Our oncology program focuses on increasing the sensitivity of “cold” tumors to checkpoint inhibition therapies by blocking αvβ8-mediated TGF-ß activation in the tumor microenvironment.
Our Oncology Program
Over the past several years, the checkpoint inhibitor class of immuno-oncology drugs has changed the way many cancers are treated. Checkpoint inhibitors work to block signals that prevent the body’s immune system from recognizing tumor cells. By blocking checkpoint signals such as PD-1, these drugs could sensitize T-cells, allowing them to recognize and kill tumor cells. While checkpoint inhibitors have led to dramatic improvements in survival rates, there are still a significant proportion of patients who do not respond to the drugs.
One of TGF-ß’s core physiologic roles is an anti-inflammatory effect that it provides in the wound healing process. In the tumor microenvironment, however, certain integrins, such as avß8, can be overexpressed on multiple different cell types, resulting in increased activation and signaling of TGF-ß. This mechanism is becoming increasingly recognized as a potential cause of the resistance to checkpoint inhibitors such as anti-PD-1 therapies seen in many tumors.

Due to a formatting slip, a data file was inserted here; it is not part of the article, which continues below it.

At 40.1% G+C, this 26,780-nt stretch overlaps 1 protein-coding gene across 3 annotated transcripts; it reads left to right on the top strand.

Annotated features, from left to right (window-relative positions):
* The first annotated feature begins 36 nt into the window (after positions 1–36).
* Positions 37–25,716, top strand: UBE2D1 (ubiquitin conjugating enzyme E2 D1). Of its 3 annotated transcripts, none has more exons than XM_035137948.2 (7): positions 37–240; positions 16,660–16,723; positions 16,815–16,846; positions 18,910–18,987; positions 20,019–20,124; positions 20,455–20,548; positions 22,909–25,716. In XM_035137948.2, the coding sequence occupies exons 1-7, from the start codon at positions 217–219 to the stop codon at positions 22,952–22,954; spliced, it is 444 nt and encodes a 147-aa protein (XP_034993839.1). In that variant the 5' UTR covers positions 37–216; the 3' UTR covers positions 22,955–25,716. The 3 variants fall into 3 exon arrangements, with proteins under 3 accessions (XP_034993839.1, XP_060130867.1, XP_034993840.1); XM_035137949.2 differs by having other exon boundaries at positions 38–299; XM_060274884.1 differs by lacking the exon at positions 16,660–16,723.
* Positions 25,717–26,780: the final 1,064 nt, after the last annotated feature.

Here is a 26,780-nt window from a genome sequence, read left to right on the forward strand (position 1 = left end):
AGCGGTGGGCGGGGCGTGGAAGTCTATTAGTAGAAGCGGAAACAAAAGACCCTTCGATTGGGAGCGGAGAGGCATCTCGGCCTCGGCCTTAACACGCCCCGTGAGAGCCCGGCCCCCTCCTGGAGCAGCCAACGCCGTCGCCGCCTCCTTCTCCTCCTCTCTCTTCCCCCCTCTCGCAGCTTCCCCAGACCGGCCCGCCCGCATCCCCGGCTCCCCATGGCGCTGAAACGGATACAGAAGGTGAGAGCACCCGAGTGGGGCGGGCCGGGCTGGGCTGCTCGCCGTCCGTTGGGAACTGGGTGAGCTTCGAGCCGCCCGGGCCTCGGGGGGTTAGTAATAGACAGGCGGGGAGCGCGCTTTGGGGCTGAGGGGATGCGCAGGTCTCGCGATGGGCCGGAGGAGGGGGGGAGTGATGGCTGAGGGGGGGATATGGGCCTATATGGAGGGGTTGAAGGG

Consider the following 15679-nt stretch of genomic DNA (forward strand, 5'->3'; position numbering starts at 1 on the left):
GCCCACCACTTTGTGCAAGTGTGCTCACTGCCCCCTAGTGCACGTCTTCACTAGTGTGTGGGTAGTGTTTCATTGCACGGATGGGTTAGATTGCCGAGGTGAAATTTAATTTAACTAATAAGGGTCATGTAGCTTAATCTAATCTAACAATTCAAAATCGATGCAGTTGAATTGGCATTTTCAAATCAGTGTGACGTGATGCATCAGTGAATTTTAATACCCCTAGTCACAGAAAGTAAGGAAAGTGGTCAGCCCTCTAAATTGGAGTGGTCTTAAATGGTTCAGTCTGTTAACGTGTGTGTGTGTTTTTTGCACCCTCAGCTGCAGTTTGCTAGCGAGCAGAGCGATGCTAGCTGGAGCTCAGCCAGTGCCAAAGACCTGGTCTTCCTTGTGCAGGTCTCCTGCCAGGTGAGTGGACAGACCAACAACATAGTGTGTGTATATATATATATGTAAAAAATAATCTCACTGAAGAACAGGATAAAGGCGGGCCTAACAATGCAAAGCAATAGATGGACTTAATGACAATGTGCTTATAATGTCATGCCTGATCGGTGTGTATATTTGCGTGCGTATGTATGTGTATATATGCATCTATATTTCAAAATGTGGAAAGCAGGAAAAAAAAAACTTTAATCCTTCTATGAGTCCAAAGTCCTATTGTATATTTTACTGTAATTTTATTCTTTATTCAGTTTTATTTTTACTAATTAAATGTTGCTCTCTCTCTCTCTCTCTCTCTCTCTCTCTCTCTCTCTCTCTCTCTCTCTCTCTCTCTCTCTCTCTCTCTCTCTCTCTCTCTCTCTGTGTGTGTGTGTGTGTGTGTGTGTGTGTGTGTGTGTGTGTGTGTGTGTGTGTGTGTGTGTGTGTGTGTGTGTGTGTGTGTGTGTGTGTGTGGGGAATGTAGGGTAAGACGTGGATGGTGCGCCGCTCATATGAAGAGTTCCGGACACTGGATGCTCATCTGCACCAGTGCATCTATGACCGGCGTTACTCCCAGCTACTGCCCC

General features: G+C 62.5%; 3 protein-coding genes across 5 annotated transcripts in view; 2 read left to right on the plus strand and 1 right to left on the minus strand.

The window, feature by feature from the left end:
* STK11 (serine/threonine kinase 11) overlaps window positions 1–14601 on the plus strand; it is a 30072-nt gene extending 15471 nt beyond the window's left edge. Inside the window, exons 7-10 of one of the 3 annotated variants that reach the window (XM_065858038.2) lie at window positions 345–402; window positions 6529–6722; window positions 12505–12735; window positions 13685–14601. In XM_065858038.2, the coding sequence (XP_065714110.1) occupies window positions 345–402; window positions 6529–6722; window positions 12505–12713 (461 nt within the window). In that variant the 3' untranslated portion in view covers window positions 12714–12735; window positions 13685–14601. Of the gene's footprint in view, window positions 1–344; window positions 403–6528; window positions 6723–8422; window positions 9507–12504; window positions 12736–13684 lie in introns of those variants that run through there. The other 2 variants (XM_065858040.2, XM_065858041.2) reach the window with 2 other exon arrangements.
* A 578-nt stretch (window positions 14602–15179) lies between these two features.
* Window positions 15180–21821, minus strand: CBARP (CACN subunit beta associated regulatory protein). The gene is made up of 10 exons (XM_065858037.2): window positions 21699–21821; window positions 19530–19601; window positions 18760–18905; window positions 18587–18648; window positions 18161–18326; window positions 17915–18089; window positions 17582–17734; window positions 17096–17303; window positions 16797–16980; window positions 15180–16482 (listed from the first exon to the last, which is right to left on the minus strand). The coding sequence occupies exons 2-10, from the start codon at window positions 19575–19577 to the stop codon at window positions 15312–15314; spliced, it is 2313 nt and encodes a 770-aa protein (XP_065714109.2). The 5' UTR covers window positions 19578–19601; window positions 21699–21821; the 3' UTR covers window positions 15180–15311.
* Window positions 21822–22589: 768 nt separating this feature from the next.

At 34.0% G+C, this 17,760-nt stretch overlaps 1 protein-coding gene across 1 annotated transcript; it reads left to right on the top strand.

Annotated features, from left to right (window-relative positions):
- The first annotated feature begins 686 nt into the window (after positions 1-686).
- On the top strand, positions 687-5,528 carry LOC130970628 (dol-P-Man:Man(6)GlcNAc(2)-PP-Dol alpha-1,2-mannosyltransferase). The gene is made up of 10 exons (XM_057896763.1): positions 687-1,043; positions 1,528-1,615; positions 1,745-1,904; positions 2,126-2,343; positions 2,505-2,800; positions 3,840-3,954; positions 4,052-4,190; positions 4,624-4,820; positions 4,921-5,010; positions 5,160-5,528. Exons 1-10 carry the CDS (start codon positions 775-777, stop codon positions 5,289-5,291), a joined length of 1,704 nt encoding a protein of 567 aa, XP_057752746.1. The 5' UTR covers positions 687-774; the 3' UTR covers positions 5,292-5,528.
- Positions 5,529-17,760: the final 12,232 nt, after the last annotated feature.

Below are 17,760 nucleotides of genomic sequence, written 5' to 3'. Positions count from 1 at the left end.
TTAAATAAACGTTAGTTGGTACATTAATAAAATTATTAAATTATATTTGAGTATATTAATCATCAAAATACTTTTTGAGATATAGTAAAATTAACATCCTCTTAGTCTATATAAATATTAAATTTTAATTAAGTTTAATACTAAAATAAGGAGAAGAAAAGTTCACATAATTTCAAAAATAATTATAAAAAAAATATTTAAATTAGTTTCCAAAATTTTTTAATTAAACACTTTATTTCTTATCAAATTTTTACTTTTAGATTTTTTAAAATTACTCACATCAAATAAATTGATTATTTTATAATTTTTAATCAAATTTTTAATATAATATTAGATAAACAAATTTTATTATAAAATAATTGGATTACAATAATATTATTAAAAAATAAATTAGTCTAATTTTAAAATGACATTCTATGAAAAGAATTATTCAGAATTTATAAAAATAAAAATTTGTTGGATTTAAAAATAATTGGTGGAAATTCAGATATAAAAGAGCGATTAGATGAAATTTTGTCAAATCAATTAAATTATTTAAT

- More than 40 percent of U.S. patients with cancer are estimated to be eligible for checkpoint inhibitors, but less than 13 percent respond to the treatment
- We are targeting TGF-ß activating integrins such as avß8 that are upregulated in certain tumors with the goal of removing the anti-inflammatory effect and, ultimately, sensitizing tumors to checkpoint inhibitors
- We have shown in an EMT6 anti-PD-1 resistant tumor mouse model that our small molecule inhibitors of αvβ8-mediated TGF-ß activation are able to sensitize tumors to anti-PD-1 therapy and extend survival
- Phase 1 trial of PLN-101095 in solid tumors is recruiting patients with solid tumors that are resistant to immune checkpoint inhibitors.